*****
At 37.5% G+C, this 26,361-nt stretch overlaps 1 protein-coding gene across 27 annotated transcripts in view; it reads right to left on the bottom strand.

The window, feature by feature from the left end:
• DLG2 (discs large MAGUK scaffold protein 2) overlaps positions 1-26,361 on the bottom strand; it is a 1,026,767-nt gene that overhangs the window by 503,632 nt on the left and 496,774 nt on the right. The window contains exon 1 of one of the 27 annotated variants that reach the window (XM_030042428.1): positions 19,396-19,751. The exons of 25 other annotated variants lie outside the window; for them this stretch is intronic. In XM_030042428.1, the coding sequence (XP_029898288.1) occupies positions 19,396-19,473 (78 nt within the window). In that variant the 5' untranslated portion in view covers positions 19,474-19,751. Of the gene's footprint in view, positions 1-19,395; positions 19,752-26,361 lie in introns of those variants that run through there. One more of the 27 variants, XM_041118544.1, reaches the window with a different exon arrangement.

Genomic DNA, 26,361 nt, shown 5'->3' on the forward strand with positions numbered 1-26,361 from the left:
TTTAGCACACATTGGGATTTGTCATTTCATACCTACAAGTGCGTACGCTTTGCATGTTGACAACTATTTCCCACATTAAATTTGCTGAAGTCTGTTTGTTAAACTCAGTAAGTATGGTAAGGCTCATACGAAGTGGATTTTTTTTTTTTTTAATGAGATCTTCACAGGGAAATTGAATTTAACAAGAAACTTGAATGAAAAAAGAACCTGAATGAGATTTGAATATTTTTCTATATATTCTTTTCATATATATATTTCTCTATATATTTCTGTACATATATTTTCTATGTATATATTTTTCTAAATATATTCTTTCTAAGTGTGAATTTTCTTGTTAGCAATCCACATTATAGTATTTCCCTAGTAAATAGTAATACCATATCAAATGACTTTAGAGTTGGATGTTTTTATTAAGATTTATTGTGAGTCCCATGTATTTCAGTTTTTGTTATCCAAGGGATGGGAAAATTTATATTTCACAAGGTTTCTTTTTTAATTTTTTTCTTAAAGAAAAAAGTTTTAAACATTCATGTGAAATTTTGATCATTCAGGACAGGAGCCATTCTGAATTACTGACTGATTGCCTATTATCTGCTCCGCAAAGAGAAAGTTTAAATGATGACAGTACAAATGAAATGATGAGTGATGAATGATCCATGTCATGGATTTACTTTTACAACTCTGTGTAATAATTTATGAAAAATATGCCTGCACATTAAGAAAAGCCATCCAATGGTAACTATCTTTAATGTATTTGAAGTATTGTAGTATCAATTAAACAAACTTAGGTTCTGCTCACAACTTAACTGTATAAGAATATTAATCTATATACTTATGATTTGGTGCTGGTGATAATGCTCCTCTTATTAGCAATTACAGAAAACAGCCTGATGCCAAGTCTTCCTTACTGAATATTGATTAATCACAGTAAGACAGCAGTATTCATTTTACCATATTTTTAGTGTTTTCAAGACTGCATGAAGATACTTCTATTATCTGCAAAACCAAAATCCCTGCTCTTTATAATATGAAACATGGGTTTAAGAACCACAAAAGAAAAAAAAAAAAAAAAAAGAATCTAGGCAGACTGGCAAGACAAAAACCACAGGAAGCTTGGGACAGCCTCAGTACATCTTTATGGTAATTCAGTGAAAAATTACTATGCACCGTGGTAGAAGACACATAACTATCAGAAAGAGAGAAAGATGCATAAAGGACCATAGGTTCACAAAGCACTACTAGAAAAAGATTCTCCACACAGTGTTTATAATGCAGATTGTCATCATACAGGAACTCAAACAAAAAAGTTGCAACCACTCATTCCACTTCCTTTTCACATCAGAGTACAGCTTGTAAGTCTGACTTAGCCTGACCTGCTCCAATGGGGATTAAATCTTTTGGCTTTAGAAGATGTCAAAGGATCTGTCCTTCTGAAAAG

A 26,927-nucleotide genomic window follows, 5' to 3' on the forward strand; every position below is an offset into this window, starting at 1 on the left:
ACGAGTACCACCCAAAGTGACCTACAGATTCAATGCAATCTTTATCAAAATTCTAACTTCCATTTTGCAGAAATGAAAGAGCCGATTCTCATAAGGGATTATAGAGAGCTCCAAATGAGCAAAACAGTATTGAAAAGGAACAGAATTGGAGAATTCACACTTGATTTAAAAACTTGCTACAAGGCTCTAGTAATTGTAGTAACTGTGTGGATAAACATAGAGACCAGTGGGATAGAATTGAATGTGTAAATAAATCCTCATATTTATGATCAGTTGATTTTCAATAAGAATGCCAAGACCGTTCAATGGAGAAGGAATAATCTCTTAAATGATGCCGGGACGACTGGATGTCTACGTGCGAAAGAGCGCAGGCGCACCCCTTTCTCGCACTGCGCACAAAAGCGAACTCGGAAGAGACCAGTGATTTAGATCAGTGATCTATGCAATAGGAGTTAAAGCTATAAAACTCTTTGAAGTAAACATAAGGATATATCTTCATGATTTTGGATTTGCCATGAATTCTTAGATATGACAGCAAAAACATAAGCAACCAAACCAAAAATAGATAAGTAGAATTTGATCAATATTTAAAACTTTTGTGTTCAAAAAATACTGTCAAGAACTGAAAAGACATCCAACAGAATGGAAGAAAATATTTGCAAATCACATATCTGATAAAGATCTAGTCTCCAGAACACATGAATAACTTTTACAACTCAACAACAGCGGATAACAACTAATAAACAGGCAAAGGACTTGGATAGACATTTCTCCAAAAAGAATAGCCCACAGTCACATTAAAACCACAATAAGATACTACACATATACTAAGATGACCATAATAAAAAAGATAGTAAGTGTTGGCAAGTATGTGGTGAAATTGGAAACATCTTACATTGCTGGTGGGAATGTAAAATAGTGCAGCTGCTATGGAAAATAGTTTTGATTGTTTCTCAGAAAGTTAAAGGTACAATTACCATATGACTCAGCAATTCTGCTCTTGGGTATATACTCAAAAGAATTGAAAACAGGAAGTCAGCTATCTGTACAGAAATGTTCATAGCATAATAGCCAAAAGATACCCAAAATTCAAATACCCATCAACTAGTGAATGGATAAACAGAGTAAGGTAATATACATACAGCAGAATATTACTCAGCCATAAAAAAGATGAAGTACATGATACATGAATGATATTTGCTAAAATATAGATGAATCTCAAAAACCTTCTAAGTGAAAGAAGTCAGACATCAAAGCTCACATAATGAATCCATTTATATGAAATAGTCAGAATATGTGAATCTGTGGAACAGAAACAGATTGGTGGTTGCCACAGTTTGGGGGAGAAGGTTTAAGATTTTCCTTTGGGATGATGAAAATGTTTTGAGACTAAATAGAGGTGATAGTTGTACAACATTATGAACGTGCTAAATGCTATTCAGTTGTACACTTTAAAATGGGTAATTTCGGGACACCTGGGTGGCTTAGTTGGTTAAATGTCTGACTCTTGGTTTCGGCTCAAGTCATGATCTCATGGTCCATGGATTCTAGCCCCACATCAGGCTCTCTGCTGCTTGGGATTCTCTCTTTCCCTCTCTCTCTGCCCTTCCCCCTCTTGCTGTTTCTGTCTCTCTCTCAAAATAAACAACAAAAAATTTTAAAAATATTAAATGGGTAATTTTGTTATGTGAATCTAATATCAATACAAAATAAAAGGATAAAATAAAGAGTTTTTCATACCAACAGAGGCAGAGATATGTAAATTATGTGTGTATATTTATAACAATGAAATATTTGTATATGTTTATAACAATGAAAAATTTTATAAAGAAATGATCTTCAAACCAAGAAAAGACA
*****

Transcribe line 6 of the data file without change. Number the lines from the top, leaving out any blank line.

A 26,927-nucleotide genomic window follows, 5' to 3' on the forward strand; every position below is an offset into this window, starting at 1 on the left: